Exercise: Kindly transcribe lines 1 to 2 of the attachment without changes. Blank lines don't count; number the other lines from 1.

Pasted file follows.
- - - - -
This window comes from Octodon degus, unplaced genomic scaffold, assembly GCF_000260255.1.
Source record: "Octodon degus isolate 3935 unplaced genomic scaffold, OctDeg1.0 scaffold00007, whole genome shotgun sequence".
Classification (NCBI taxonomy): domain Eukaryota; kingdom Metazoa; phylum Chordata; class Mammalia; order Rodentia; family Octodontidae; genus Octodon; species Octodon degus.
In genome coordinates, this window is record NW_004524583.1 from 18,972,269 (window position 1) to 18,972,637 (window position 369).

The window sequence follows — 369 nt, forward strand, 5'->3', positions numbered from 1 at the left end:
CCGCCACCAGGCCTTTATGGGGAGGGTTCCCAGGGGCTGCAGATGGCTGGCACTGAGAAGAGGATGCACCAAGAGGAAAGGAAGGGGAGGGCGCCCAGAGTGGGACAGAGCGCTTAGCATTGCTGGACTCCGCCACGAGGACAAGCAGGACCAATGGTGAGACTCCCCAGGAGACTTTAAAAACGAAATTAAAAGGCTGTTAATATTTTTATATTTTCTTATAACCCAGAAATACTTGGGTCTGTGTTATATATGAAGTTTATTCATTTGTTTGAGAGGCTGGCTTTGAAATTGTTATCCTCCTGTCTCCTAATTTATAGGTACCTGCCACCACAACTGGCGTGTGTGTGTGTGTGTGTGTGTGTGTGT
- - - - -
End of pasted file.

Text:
This window comes from Octodon degus, unplaced genomic scaffold, assembly GCF_000260255.1.
Source record: "Octodon degus isolate 3935 unplaced genomic scaffold, OctDeg1.0 scaffold00007, whole genome shotgun sequence".